Cost and cost-effectiveness of a school-based education program to reduce salt intake in children and their families in China.

Journal Article

The School-based Education Program to Reduce Salt Intake in Children and Their Families study was a cluster randomized control trial among grade five students in 28 primary schools and their families in Changzhi, China. It achieved a significant effect in lowering systolic blood pressure (SBP) in all family adults by 2.3 mmHg and in elderlies (aged > = 60 years) by 9.5 mmHg. The aim of this study was to assess the cost-effectiveness of this salt reduction program.Costs of the intervention were assessed using an ingredients approach to identify resource use. A trial-based incremental cost-effectiveness ratio (ICER) was estimated based on the observed effectiveness in lowering SBP. A Markov model was used to estimate the long-term cost-effectiveness of the intervention, and then based on population data, extrapolated to a scenario where the program is scaled up nationwide. Findings were presented in terms of an incremental cost per quality-adjusted life year (QALY). The perspective was that of the health sector.The intervention cost Int$19.04 per family and yielded an ICER of Int$2.74 (90% CI: 1.17-12.30) per mmHg reduction of SBP in all participants (combining children and adult participants together) compared with control group. If scaled up nationwide for 10 years and assumed deterioration in treatment effect of 50% over this period, it would reach 165 million families and estimated to avert 42,720 acute myocardial infarction deaths and 107,512 stroke deaths in China. This would represent a gain of 635,816 QALYs over 10-year time frame, translating into Int$1,358 per QALY gained.Based on WHO-CHOICE criteria, our analysis demonstrated that the proposed salt reduction strategy is highly cost-effective, and if scaled up nationwide, the benefits could be substantial.ClinicalTrials.gov NCT01821144.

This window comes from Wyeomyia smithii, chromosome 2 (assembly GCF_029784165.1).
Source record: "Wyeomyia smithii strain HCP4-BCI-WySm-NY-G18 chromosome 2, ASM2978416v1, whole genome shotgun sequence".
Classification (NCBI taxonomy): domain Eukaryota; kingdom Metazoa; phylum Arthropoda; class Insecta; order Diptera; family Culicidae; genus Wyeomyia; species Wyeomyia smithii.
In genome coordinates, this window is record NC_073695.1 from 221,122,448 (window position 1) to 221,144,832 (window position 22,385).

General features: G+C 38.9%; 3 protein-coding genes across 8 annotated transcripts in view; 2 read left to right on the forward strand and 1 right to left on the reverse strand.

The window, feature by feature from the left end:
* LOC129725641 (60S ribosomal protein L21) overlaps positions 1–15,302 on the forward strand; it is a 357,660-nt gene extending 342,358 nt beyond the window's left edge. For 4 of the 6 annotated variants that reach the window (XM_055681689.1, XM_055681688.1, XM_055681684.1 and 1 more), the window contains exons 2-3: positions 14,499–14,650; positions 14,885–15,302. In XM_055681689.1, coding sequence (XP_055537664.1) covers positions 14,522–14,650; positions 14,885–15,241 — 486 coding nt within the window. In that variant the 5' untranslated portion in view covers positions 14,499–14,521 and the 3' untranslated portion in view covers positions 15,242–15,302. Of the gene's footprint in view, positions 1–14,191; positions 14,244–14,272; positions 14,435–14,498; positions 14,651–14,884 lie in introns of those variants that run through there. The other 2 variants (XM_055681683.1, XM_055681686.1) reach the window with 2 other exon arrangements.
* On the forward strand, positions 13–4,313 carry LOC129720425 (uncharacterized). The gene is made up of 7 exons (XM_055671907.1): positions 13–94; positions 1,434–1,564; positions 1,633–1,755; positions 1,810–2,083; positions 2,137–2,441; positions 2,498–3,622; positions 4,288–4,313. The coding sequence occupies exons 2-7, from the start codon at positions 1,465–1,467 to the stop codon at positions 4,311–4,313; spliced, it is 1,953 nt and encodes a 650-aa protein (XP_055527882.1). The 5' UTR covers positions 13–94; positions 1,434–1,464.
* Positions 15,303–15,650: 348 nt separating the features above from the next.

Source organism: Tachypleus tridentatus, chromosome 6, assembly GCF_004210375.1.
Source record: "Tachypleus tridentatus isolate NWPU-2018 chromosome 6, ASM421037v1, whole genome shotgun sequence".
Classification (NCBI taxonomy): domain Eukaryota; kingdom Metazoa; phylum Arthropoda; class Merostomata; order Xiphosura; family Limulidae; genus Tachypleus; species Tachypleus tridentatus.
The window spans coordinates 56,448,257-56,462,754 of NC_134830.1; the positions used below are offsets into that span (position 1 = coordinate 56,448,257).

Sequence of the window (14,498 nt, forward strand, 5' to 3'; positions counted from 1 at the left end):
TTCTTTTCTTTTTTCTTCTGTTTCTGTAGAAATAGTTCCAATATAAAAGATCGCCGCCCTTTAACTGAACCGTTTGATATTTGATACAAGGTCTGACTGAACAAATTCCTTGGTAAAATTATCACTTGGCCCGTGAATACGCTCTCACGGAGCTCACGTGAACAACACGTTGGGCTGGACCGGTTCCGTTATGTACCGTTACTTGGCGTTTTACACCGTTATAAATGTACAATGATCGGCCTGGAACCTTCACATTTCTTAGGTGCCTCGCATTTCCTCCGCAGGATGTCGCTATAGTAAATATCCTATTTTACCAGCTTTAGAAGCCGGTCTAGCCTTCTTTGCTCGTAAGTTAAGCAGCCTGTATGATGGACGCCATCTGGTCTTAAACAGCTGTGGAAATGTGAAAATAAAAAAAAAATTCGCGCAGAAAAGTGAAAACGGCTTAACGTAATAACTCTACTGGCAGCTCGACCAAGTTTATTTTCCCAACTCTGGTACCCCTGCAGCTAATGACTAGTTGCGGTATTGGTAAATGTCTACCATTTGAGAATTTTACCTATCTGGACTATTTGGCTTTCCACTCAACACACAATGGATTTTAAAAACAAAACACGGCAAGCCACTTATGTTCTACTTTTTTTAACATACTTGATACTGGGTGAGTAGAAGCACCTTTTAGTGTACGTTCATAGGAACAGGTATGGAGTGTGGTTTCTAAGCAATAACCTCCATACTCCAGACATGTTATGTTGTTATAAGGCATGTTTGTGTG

Full Text

Duke Authors

Cited Authors

  • Li, X; Jan, S; Yan, LL; Hayes, A; Chu, Y; Wang, H; Feng, X; Niu, W; He, FJ; Ma, J; Han, Y; MacGregor, GA; Wu, Y

Published Date

  • January 2017

Published In

Volume / Issue

  • 12 / 9

Start / End Page

  • e0183033 -

PubMed ID

  • 28902880

Electronic International Standard Serial Number (EISSN)

  • 1932-6203

International Standard Serial Number (ISSN)

  • 1932-6203

Digital Object Identifier (DOI)

  • 10.1371/journal.pone.0183033

Language

  • eng